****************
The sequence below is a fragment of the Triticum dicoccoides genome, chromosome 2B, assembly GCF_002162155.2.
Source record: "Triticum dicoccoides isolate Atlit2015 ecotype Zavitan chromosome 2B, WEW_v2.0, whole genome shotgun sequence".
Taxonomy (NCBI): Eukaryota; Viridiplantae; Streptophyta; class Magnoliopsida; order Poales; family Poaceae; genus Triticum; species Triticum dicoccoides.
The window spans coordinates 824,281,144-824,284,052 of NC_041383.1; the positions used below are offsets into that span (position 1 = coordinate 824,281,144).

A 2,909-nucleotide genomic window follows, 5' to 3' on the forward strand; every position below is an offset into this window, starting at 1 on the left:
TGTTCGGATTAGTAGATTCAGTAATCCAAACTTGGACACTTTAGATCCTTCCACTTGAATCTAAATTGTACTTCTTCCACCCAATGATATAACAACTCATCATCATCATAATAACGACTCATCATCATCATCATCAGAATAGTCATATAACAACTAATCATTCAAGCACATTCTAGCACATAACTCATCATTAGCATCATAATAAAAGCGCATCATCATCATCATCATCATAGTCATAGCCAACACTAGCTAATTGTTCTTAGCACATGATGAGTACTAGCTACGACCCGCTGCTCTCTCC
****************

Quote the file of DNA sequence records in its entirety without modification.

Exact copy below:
The sequence below is a fragment of the Triticum dicoccoides genome, chromosome 2B, assembly GCF_002162155.2.
Source record: "Triticum dicoccoides isolate Atlit2015 ecotype Zavitan chromosome 2B, WEW_v2.0, whole genome shotgun sequence".
Taxonomy (NCBI): Eukaryota; Viridiplantae; Streptophyta; class Magnoliopsida; order Poales; family Poaceae; genus Triticum; species Triticum dicoccoides.
The window spans coordinates 824,281,144-824,284,052 of NC_041383.1; the positions used below are offsets into that span (position 1 = coordinate 824,281,144).

A 2,909-nucleotide genomic window follows, 5' to 3' on the forward strand; every position below is an offset into this window, starting at 1 on the left:
TGTTCGGATTAGTAGATTCAGTAATCCAAACTTGGACACTTTAGATCCTTCCACTTGAATCTAAATTGTACTTCTTCCACCCAATGATATAACAACTCATCATCATCATAATAACGACTCATCATCATCATCATCAGAATAGTCATATAACAACTAATCATTCAAGCACATTCTAGCACATAACTCATCATTAGCATCATAATAAAAGCGCATCATCATCATCATCATCATAGTCATAGCCAACACTAGCTAATTGTTCTTAGCACATGATGAGTACTAGCTACGACCCGCTGCTCTCTCC